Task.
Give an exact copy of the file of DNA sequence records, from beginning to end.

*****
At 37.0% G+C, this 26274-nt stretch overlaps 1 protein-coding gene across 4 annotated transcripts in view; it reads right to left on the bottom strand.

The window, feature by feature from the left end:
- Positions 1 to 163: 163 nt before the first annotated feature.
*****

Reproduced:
At 37.0% G+C, this 26274-nt stretch overlaps 1 protein-coding gene across 4 annotated transcripts in view; it reads right to left on the bottom strand.

The window, feature by feature from the left end:
- Positions 1 to 163: 163 nt before the first annotated feature.